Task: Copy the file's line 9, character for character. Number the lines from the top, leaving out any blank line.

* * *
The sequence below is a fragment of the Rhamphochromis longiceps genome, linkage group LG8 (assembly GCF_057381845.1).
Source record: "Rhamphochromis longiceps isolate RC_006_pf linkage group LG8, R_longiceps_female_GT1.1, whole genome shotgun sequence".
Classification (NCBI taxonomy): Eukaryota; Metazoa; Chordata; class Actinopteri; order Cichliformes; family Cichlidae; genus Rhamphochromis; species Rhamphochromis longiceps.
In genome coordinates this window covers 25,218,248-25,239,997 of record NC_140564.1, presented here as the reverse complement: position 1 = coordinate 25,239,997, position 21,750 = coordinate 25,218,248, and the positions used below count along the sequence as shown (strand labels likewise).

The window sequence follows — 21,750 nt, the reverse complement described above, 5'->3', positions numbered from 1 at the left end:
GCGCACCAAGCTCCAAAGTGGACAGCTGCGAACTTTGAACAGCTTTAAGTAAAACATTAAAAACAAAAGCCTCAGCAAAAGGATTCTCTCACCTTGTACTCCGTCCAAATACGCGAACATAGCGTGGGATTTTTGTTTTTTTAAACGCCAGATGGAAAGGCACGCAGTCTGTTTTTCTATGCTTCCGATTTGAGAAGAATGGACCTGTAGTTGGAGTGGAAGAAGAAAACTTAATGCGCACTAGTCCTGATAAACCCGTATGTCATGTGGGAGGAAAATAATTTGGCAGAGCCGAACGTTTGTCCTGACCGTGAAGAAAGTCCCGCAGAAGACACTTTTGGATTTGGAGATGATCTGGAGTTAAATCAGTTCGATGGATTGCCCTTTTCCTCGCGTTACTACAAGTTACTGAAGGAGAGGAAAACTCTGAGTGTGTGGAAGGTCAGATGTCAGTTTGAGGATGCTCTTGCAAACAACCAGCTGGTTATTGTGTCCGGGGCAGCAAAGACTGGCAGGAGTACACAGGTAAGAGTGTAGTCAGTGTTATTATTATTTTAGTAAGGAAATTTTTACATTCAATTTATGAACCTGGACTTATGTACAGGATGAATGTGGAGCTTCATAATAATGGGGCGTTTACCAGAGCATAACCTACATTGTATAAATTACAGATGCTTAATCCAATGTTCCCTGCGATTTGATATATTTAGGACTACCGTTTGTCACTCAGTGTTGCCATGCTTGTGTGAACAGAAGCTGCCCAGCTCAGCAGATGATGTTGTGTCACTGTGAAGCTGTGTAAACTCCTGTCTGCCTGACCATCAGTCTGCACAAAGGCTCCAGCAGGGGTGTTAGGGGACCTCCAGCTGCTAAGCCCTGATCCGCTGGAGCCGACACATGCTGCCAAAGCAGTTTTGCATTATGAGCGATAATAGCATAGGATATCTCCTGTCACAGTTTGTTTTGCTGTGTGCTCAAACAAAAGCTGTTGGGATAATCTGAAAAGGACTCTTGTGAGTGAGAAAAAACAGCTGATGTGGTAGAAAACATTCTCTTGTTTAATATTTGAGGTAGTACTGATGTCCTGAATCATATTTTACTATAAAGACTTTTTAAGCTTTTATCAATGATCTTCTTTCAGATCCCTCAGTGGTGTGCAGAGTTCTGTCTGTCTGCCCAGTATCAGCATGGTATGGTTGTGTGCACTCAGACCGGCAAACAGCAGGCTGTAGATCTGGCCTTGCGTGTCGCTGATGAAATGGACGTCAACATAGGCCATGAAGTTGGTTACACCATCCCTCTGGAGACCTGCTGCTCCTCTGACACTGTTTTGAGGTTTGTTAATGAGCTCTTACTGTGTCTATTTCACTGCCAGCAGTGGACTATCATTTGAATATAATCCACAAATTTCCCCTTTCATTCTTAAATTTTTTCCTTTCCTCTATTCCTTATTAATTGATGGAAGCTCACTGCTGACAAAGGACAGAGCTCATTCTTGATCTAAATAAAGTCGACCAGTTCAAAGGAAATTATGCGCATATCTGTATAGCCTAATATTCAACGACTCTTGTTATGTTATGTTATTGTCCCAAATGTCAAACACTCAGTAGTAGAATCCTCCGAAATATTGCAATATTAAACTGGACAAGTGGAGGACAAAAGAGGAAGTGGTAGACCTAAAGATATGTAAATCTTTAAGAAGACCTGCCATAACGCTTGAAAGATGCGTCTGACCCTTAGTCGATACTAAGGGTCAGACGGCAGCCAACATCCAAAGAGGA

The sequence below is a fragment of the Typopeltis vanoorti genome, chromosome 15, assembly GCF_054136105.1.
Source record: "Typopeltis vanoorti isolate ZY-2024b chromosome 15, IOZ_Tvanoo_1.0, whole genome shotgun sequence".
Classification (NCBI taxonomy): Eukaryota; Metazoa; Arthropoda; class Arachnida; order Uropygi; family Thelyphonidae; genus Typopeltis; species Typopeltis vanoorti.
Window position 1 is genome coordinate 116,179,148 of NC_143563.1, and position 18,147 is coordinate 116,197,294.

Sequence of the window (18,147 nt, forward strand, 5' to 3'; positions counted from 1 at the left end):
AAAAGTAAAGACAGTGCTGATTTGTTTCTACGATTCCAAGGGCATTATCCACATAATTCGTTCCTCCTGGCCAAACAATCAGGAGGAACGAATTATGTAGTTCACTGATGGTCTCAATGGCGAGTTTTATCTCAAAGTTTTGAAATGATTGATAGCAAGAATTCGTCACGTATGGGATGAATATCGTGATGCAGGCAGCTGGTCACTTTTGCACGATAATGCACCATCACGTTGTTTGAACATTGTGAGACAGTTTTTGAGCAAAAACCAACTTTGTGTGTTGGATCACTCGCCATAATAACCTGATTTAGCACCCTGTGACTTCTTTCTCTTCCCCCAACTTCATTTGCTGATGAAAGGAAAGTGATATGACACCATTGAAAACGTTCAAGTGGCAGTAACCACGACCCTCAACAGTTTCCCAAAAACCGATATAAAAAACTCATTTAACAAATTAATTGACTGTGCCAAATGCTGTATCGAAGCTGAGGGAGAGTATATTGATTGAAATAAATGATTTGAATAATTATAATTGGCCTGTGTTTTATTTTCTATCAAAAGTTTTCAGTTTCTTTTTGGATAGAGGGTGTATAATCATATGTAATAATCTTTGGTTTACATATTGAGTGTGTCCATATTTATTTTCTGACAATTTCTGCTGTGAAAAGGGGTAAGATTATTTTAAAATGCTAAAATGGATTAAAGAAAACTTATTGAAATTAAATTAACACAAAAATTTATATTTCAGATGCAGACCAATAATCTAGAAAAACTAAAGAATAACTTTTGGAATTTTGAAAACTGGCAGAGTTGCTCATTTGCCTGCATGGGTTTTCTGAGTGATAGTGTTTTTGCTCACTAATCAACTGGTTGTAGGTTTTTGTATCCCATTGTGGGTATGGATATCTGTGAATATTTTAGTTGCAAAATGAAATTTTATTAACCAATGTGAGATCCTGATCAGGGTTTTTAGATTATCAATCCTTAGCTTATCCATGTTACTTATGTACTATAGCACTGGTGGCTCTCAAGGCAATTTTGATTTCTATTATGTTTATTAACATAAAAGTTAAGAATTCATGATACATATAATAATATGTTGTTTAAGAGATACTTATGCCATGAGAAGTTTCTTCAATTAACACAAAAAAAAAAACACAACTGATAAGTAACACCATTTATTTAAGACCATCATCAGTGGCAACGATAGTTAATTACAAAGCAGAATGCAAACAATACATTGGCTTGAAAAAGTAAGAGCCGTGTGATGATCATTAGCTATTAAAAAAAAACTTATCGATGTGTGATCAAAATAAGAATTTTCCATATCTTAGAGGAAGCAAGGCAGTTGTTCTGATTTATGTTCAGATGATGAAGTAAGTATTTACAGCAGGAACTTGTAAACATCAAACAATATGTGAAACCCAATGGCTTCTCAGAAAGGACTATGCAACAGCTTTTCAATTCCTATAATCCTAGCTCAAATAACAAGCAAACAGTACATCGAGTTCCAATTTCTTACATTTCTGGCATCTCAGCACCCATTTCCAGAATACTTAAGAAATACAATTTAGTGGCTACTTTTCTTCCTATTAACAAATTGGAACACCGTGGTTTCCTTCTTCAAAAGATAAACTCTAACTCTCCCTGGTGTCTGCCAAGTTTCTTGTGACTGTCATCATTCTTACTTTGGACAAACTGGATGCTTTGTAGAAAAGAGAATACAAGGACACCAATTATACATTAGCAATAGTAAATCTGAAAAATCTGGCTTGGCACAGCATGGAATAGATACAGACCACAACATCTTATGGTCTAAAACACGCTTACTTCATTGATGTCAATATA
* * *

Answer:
Classification (NCBI taxonomy): Eukaryota; Metazoa; Arthropoda; class Arachnida; order Uropygi; family Thelyphonidae; genus Typopeltis; species Typopeltis vanoorti.